The Vanishing Half tells the story of twin sisters, inseparable as children who grew up in the Jim Crow South, until one of them decides to pass as white. With such a unique and intriguing premise, this story will have you caring deeply for the characters and their relationships, and longing for more pages once their stories are over. Despite being a novel, Bennett addresses several important issues in today’s society, such as racism, colorism, gender identity, and domestic violence.
Bennett was interested by the idea that the choices we make, no matter how small and insignificant they might seem, can have large consequences. In this case, one of the twins, Stella, applies for a position only white girls get. Decisions that we don’t foresee having too much of an impact on our lives, can, and do, because they rule out other paths we could have gone down. However which way we found ourselves in New York City, this premise is likely to resonate with us all.
The Undocumented Americans
Karla Cornejo Villavicencio, Penguin Random House, 208 pages, $26.00
Right after the election of 2016, writer Karla Cornejo Villavicencio realized that the story she always tried to hide was the most powerful she had to tell. So she decided to write about being undocumented for the first time using her own name. Karla embarked on a journey across the country to meet and interview other undocumented immigrants, while also trying to making sense of her own life. Combining flawless, empathetic reporting with impactful personal stories, this remarkable book brings to life tales of resilience and self-reliance that go beyond statistics, media coverage and political discourse. Throughout the volume, we also witness its author struggle with issues of family, duty, love and survival.
So You Want to Talk About Race
Ijeoma Oluo, Seal Press, 272 pages, $20.49
Nigerian-American author Ijeoma Oluo wrote So You Want to Talk About Race because she “wanted to create something of use. Something that would give readers the fundamentals of how race worked.” The small, blue, paperback copy of this book appears like a little pocketbook of important questions and situations, such as ‘I just got called a racist, now what do I do?’, that Oluo provides answers to. This format encourages conversation and discussion after reading.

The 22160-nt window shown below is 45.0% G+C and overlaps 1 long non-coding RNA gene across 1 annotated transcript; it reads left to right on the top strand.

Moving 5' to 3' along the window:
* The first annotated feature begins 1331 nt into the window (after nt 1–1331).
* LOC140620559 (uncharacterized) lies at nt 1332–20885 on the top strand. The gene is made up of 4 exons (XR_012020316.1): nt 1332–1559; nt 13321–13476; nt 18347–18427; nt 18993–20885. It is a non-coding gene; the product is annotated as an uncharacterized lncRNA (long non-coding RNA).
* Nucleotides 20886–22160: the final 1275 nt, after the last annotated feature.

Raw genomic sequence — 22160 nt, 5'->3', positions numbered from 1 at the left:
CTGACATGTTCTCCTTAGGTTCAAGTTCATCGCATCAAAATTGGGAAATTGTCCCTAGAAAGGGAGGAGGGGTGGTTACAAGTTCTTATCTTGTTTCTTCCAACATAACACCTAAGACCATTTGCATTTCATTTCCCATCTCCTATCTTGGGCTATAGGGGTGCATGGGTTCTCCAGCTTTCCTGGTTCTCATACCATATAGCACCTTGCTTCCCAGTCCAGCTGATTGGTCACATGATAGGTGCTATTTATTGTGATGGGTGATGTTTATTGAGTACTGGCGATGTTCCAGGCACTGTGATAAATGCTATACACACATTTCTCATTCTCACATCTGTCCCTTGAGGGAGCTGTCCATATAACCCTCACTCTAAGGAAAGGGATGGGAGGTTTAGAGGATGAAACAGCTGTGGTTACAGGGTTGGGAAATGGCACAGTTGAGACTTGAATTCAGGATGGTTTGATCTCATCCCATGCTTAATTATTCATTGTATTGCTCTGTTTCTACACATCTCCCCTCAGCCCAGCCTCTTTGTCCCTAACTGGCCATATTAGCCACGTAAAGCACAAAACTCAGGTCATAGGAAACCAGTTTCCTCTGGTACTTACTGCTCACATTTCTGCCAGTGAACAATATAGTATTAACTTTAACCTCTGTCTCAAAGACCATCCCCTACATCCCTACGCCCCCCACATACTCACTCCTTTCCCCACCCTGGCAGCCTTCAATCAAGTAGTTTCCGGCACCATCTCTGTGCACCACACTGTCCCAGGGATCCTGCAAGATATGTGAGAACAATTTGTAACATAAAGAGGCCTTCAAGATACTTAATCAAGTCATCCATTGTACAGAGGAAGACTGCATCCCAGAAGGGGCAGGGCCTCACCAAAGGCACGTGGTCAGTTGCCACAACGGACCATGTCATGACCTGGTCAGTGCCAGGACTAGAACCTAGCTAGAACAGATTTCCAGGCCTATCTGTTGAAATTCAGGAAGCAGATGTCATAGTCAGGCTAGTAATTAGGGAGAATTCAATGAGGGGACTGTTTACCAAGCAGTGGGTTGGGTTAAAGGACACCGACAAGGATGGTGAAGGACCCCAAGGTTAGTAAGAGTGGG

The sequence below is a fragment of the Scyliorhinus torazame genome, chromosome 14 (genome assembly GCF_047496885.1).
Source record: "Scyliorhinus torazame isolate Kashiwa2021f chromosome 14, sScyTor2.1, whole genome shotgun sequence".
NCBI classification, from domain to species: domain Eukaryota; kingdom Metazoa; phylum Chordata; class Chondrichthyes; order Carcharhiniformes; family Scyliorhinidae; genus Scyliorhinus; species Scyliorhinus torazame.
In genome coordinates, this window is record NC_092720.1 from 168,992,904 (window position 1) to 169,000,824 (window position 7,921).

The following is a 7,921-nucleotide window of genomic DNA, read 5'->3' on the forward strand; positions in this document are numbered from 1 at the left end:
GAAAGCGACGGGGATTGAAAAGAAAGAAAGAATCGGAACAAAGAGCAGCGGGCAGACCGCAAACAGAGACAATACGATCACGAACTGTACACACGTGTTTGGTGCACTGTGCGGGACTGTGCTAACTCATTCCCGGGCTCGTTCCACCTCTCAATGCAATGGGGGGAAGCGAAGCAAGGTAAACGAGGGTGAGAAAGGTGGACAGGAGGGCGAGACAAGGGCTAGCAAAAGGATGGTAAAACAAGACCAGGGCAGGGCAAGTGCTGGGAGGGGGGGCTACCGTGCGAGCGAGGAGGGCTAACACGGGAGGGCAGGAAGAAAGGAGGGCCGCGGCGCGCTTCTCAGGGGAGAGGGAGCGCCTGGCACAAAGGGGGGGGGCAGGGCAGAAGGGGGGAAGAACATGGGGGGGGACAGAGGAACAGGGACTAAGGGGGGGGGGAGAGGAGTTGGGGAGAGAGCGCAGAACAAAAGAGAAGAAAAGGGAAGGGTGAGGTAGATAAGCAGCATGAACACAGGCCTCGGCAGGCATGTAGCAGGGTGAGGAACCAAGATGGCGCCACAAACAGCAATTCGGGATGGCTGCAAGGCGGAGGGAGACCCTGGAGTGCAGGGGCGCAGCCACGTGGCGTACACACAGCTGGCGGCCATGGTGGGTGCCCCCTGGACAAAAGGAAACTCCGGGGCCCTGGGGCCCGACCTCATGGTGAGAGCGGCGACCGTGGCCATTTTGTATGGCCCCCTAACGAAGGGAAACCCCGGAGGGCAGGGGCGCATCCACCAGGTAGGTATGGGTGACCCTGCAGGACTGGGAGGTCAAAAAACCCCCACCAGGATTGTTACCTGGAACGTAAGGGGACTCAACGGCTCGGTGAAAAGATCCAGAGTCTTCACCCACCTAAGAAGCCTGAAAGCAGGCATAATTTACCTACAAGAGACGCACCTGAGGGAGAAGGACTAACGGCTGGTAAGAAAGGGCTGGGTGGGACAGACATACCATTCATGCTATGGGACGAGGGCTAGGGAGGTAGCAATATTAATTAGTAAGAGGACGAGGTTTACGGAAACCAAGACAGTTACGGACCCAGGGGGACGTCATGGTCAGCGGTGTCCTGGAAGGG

Each chapter begins with a question, followed by an anecdote, and is then supported with talking points and counterarguments. Readers are drawn in through Oluo’s inclusion of personal stories, such as conversations with her children, friends, and coworkers, as they are personable and often relatable. Oluo withholds an empathetic yet blunt approach towards race. It is an informative read, and readers may be confronted with harsh truths and lessons, but it isn’t written in an attacking or judgmental way. Read it, and then recommend it to everyone you know; this is an important read for everyone.
White Tears/Brown Scars
Ruby Hamad, Catapult, 204 pages, $31.50
Arab Australian author Ruby Hamad addresses what happens when racism and sexism collide; what happens when women of color have to deal with sexism on top of racism: the “double whammy” as she calls it. Hamad reminds readers that it’s not enough to simply be a feminist, because it tends to leave a lot of people out. It needs to be intersectional, and extend to all individuals and consider women of color, who are disproportionately marginalized further because of their race.
While Hamad hones in on Australian issues at times, she does extend this lens out to global issues, such as American politics, discussing the likes of Obama versus Hillary, and Alexandria Ocasio-Cortez, as well as the problematic nature of Pocahontas and The Hunger Games. In this way, it is a relatable and engaging read.
The New Jim Crow: Mass Incarceration in the Age of Colorblindness
Michelle Alexander, The New Press, 352 pages, $18.69
Despite being written ten years ago, the contention and contents of Michelle Alexander’s text are perhaps more important today because they highlight just how much more progress we still have to make to move towards a less racist society. For centuries, people of color have been abused through means such as slavery and anti-miscegenation. Today, she argues it isn’t all that different. Alexander states that we have essentially designed a new racial caste system, essentially, the New Jim Crow, by way of the war on drugs and mass incarceration. Using numerous judicial cases to highlight her argument that black men are treated unfavourably compared to white men for the same crimes, The New Jim Crow is a shocking, devastating, and eye-opening read. It is extremely well-researched, thorough in it’s arguments, and provides an in-depth, well-rounded view of Mass Incarceration in the Age of Colorblindness.
Prices refer to the hardcover and were checked between 12/23 and 12/24.
Originally published by New Women New Yorkers: Source